Self-made ‘millionaire’ teenager admits £100,000 fraud

Even his Ferrari turned out to be a fake

A supercar driving teen who wore £20,000 Rolexes and took his family on holidays to Barbados has admitted fraud.

18-year-old swindler Sam Cook from Plymouth confessed to ripping off investors by pretending to be a rich broker – conning a whopping £110,200.

It’s also emerged the Ferrari Sam bragged about was actually just a kit car replica based on a £1,000 Ford.

Despite this, he hasn’t even passed his driving test and admitted to getting behind the replica wheel without a licence.


Con man Sam flashing his cash

Sneaky Sam claimed he owned a £165,000 Ferrari Ferrari F430 Scuderia but was in fact driving a 2001 Ford Cougar with a £26,000 kit stuck on top.

A representative for Sam said he was “aware” he could be facing “some years” in prison for the six figure fraud.

In an interview with The Tab last year, he claimed he was splashing £20,000 on Rolex watches for his parents.

Sam also told how he was driving multiple sports cars and rocked expensive jewellery.

Bragging about his success, Sam said: “I can’t quite believe it. It hasn’t sunk in yet, not really.

“I don’t live an extraordinary life. It all started when I was 16 when I was walking around the supermarket with my dad.

“He explained how prices change on Kenco coffee depending on weather, harvest and how competitors like Nescafe are doing.”

Within a year, Sam said he’d banked £17 million.


Sinking feeling? Swindler Sam could face ‘some years’ in prison

He bought a £170,000 Ferrari F430 Scuderia and a £120,000 pink-studded diamond watch, admitting his ambition to become a billionaire.

The fraud is alleged to have taken place between June 2014 and January of this year, according to the summons.

Sam left school at 16, where he was bullied for needing Learning Support.

He said: “I wasn’t massively popular or smart at school. I had the mick taken out of me because I had Learning Support.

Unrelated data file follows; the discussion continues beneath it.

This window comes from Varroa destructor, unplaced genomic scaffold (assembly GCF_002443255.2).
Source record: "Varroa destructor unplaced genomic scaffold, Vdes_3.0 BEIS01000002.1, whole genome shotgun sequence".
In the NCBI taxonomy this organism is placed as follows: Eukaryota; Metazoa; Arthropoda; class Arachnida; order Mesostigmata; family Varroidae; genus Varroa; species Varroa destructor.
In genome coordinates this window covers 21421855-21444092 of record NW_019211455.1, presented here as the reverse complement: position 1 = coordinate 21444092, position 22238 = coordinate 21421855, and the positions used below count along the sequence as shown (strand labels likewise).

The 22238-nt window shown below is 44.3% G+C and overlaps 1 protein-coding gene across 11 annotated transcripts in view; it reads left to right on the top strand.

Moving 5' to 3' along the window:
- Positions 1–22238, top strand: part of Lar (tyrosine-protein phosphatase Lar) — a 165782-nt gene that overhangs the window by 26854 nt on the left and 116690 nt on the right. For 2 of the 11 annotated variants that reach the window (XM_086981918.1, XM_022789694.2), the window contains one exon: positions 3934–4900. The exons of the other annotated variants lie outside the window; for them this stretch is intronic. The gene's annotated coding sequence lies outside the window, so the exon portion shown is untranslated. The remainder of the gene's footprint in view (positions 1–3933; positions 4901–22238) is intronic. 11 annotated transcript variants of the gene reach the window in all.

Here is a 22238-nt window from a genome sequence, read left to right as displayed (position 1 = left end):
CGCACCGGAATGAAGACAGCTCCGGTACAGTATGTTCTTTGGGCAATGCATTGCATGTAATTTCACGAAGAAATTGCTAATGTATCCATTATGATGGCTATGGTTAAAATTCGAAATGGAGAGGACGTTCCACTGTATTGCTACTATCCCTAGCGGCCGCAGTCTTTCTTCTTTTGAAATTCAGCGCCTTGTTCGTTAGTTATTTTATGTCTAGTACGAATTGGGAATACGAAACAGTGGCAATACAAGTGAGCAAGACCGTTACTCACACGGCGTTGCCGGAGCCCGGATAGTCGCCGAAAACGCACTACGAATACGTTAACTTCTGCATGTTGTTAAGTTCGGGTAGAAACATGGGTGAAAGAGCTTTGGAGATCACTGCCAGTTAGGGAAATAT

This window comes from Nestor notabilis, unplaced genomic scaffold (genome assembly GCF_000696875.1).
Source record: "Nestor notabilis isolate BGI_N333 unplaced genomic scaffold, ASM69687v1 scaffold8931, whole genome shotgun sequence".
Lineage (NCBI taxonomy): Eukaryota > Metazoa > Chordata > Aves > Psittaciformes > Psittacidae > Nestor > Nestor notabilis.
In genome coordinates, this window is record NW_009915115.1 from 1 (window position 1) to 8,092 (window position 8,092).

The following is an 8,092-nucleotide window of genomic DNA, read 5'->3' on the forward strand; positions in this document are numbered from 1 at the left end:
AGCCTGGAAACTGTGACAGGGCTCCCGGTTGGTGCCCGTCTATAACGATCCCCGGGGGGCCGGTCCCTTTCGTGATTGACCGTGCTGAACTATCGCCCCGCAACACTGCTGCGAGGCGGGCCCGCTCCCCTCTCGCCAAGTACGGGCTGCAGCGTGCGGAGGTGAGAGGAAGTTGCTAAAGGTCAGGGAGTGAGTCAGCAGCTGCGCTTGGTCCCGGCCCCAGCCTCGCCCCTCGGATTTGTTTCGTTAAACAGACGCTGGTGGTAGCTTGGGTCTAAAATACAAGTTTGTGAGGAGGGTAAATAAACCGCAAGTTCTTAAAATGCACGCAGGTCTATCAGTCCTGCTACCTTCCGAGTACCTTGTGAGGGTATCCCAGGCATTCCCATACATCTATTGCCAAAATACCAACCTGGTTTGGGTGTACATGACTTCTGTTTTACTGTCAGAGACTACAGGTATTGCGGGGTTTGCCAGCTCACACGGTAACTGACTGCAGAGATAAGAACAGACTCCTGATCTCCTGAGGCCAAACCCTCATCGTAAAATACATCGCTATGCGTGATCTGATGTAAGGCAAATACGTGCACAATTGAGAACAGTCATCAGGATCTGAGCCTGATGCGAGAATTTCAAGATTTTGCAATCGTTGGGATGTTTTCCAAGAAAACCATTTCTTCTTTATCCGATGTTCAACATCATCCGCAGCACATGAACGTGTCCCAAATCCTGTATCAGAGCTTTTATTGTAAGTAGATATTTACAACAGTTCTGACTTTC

“Now there’s a filthy amount of jealousy for me from people still at school.

“They don’t like me to be successful, so there’s a lot of spreading shit about me. I don’t really talk to them anymore.”


Fraudster: Sam takes a motorbike selfie

After leaving school, Sam said he travelled in West Africa to set up a gold import business.

He tried in Ghana, Sierra Leone and Liberia but explained “it was a bit scary sometimes and not very successful”.

Sam borrowed £2,000 from his dad to get started, and said he was able to transform it into multiple millions in just one year.

With his new-found money, he took his family on holidays to Barbados, Lanzarote and skiing in Les Arcs.

Sam claimed he received job offers from bigger companies eager to snap him up. But suggested he was going solo to avoid dealing with stuck-up Cityboys.


Wrong gear: Sam drove around in a fake Ferrari without a licence

He said: “I want to stay on my own. I’ve had to deal with a bit of arrogance from financial veterans of 20 years at business meetings.

“They can be rude because I’m way younger than they are but my success speaks for itself: they’re not coming close to my kind of money.”

When discussing the future, Sam said: “When I hit two billion quid, I’ll retire and potter about. Then I’ll relax.”

He said he was planning to set up his own broker firm in Plymouth, hiring around 30 staff.

Sam added: “I’m in a hit and miss game, so I could wake up and find myself bankrupt. I’m going to set up some businesses on the side.”

It is understood detectives carried out inquiries after Sam began giving interviews about his newly-acquired wealth.

Sam turned up to court in a blue suit, gold tie and brown shoes and spoke only to confirm his name and give his guilty pleas.

He was released on unconditional bail.